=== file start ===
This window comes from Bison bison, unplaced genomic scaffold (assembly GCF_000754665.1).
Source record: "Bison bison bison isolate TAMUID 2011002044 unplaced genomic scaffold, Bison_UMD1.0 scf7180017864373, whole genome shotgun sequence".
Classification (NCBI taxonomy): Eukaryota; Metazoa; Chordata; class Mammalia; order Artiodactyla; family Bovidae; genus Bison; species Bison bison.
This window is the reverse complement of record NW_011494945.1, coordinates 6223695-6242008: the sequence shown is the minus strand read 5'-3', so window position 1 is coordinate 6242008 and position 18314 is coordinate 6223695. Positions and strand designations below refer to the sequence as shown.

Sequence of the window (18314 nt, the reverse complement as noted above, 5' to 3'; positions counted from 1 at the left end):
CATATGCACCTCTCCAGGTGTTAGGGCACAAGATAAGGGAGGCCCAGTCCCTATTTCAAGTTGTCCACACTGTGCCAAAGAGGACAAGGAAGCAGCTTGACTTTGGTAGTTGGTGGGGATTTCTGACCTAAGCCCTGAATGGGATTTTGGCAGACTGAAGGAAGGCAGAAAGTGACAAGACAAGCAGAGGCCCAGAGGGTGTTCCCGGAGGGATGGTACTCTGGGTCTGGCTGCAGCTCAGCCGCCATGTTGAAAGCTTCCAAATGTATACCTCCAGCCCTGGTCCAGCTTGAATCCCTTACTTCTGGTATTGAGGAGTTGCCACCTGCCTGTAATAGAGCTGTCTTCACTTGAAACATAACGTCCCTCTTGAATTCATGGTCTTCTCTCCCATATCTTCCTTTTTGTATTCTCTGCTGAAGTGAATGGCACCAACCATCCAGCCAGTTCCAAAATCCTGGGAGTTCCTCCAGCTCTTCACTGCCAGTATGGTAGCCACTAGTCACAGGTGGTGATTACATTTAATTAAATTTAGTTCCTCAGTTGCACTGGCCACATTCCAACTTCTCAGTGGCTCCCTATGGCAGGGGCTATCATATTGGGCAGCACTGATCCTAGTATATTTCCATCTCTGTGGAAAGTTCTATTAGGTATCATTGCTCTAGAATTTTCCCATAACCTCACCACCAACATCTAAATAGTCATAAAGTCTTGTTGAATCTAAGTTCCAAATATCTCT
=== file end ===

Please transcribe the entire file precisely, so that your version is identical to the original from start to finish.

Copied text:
This window comes from Bison bison, unplaced genomic scaffold (assembly GCF_000754665.1).
Source record: "Bison bison bison isolate TAMUID 2011002044 unplaced genomic scaffold, Bison_UMD1.0 scf7180017864373, whole genome shotgun sequence".
Classification (NCBI taxonomy): Eukaryota; Metazoa; Chordata; class Mammalia; order Artiodactyla; family Bovidae; genus Bison; species Bison bison.
This window is the reverse complement of record NW_011494945.1, coordinates 6223695-6242008: the sequence shown is the minus strand read 5'-3', so window position 1 is coordinate 6242008 and position 18314 is coordinate 6223695. Positions and strand designations below refer to the sequence as shown.

Sequence of the window (18314 nt, the reverse complement as noted above, 5' to 3'; positions counted from 1 at the left end):
CATATGCACCTCTCCAGGTGTTAGGGCACAAGATAAGGGAGGCCCAGTCCCTATTTCAAGTTGTCCACACTGTGCCAAAGAGGACAAGGAAGCAGCTTGACTTTGGTAGTTGGTGGGGATTTCTGACCTAAGCCCTGAATGGGATTTTGGCAGACTGAAGGAAGGCAGAAAGTGACAAGACAAGCAGAGGCCCAGAGGGTGTTCCCGGAGGGATGGTACTCTGGGTCTGGCTGCAGCTCAGCCGCCATGTTGAAAGCTTCCAAATGTATACCTCCAGCCCTGGTCCAGCTTGAATCCCTTACTTCTGGTATTGAGGAGTTGCCACCTGCCTGTAATAGAGCTGTCTTCACTTGAAACATAACGTCCCTCTTGAATTCATGGTCTTCTCTCCCATATCTTCCTTTTTGTATTCTCTGCTGAAGTGAATGGCACCAACCATCCAGCCAGTTCCAAAATCCTGGGAGTTCCTCCAGCTCTTCACTGCCAGTATGGTAGCCACTAGTCACAGGTGGTGATTACATTTAATTAAATTTAGTTCCTCAGTTGCACTGGCCACATTCCAACTTCTCAGTGGCTCCCTATGGCAGGGGCTATCATATTGGGCAGCACTGATCCTAGTATATTTCCATCTCTGTGGAAAGTTCTATTAGGTATCATTGCTCTAGAATTTTCCCATAACCTCACCACCAACATCTAAATAGTCATAAAGTCTTGTTGAATCTAAGTTCCAAATATCTCT